Solomon and Fanny (Alger) Custer are my maternal gr-gr-grandparents and I have been researching them for over twenty years. My Mother was also a researcher for many years before I became interested in genealogy. My Mother was born and raised in Dublin, Indiana, where Solomon and Fanny were married and resided their entire married life. As a child, my Mother lived for several years with her maternal grandparents, one of which was a son of Solomon and Fanny Custer. My Mother stated that there was never a Mormon Church in that area and in fact, Solomon and Fanny were members of the Universalist Church of Dublin, Indiana.

Fanny's affair with Joseph Smith took place in 1835. When their relationship became public knowledge, Fanny fled from the home of Joseph and Emma Smith to be with her parents in Indiana. I believe she never had another encounter with Joseph Smith. I also believe that she was very ashamed of her affair with Smith because she never mentioned it to her children.

My grandmother, who was a granddaughter of Solomon and Fanny, and her aunt, who was a daughter of Solomon and Fanny, were avid letter writers to each other from the late 1920's until the late 1930's and not once was there any mention of Joseph Smith. I feel if this daughter had known about the affair of her Mother and Smith she would have mentioned it. She did mention that Brigham Young [Joseph Smith's successor as leader of the Mormon Church], accompanied by Fanny's brother, John Alger, did come to Indiana, before Fanny married Solomon Custer, to ask her to marry him. She answered him by saying, "You are a fine young man but I want to be an only wife."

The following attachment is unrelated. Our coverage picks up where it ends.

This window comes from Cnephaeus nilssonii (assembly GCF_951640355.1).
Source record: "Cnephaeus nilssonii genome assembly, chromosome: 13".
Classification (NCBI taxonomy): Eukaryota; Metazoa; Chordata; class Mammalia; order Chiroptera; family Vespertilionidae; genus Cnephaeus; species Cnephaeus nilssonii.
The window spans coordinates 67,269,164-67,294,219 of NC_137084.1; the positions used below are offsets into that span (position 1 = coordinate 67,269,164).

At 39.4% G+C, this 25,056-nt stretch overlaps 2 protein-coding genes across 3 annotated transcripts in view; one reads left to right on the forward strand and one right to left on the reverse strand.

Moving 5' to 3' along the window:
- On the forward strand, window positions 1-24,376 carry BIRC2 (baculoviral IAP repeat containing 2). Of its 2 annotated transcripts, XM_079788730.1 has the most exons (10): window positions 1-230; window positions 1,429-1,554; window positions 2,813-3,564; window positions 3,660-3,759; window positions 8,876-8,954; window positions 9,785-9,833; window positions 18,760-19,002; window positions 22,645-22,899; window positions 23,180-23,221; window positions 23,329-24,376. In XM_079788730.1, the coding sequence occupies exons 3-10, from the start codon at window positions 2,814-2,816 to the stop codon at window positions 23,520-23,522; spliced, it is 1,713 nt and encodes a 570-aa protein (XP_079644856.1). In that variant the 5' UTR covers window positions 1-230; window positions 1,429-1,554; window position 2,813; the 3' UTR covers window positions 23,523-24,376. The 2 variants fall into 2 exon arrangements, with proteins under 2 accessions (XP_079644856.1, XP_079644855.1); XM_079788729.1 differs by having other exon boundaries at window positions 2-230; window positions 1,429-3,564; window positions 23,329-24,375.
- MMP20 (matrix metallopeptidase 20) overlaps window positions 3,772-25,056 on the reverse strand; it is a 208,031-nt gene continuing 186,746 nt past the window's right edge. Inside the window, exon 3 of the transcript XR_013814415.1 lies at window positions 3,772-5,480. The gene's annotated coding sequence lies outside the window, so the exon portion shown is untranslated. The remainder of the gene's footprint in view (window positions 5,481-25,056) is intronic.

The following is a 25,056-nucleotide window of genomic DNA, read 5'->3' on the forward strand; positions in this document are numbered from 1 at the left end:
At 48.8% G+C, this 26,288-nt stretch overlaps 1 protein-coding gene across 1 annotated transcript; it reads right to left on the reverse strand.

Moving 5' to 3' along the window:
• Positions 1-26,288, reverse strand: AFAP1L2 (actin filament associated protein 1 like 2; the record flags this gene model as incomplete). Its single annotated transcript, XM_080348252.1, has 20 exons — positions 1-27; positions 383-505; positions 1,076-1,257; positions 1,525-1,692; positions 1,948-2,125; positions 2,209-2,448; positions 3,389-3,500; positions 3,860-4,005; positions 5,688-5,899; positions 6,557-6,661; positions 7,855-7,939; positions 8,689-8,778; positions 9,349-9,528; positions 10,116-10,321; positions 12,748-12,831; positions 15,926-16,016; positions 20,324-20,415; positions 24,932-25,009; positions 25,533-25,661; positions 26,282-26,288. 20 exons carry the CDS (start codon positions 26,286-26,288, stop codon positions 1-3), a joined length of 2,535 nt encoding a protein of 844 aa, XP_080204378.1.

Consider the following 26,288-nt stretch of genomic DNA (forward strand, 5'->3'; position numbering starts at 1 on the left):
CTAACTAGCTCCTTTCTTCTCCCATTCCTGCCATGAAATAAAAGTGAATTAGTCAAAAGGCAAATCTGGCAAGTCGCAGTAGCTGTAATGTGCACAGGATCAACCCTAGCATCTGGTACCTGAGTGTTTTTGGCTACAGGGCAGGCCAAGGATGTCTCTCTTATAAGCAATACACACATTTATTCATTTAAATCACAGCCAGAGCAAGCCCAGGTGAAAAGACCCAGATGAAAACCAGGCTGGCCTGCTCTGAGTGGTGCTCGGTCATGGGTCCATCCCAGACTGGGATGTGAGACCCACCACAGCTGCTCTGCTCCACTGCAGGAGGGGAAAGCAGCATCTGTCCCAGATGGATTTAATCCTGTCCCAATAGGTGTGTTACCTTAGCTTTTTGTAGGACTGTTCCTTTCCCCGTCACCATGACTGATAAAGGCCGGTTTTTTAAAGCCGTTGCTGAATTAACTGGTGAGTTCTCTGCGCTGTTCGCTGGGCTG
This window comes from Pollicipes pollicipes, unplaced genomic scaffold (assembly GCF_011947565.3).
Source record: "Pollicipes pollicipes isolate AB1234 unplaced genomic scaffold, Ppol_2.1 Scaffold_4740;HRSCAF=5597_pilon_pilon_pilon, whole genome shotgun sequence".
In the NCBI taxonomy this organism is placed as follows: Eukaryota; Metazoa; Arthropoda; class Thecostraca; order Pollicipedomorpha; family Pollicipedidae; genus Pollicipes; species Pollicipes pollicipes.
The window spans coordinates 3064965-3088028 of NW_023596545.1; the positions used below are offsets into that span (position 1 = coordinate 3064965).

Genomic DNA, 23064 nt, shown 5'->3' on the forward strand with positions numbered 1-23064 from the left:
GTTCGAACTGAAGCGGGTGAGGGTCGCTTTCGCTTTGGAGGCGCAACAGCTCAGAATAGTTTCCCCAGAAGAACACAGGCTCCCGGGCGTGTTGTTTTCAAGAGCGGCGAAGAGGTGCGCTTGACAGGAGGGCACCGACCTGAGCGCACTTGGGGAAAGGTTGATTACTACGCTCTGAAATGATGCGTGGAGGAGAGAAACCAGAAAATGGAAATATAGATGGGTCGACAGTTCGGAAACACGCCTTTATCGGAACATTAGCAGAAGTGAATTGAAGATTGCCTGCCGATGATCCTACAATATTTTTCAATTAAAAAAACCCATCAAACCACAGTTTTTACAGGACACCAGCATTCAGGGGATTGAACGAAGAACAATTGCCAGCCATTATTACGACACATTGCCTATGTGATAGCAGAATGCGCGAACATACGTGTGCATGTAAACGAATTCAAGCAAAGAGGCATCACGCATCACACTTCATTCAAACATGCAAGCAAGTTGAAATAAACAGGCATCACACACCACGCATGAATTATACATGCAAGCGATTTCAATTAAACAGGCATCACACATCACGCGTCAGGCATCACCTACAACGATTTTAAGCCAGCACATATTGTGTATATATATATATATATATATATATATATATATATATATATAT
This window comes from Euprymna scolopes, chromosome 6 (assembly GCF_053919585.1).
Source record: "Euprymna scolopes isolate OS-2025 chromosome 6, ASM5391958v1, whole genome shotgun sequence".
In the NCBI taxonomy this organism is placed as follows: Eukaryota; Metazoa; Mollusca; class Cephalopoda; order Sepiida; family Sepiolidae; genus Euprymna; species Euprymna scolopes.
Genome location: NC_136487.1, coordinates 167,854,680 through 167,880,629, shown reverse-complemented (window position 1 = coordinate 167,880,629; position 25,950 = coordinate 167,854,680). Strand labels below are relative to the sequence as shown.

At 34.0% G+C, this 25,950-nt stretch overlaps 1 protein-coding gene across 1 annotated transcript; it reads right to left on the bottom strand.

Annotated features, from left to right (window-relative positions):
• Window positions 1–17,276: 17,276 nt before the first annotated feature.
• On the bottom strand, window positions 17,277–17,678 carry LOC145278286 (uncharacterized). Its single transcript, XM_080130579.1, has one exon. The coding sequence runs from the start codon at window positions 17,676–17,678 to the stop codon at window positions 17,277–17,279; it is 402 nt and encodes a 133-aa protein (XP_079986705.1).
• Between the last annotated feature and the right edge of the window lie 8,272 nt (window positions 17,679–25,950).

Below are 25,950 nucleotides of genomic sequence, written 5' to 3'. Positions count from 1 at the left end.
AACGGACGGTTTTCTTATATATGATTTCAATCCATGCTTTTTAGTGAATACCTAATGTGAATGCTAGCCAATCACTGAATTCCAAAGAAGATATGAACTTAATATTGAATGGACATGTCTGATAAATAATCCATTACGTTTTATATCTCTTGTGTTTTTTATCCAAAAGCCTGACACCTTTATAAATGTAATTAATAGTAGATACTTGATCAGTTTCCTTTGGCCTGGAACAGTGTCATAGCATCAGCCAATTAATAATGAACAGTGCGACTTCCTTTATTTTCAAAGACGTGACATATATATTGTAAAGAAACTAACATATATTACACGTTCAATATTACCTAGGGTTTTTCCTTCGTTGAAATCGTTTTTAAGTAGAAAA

A reference from the internet (and recounted in an email message from Jo Kester) says:

"...the first documented "plural wife" in Mormon history was no widow, but rather a 16-year-old single girl named Fannie Alger, who was Emma Smith's housemaid. Several of Joseph Smith's intimate followers asserted that Smith "married" Alger around 1833, in Kirtland, Ohio. That relationship caused quite a scandal in Kirtland, wherein Smith's subordinates Oliver Cowdery and Warren Parrish attempted to bring Smith to a church trial on charges of adultery. Smith had a loyalist, Levi Hancock, spirit Miss Alger out of town to prevent her from testifying to the relationship. Miss Alger later civilly married one Solomon Custer in Indiana, and apparently had nothing more to do with Mormonism. In the 1890's, assistant LDS Church Historian Andrew Jenson listed Miss Alger as Joseph Smith's first-ever "plural wife." As Miss Alger was an unmarried teenager at the time of her relationship with Smith, and in fact was very marriageable in the eyes of Solomon Custer, Smith had no need to "marry" her to provide for her."

http://www.algerclan.org/getperson.php?personID=I135&tree=Alger

Adds some interesting insights I think.

Mary

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Why Me,

From Jo Kester..

Mary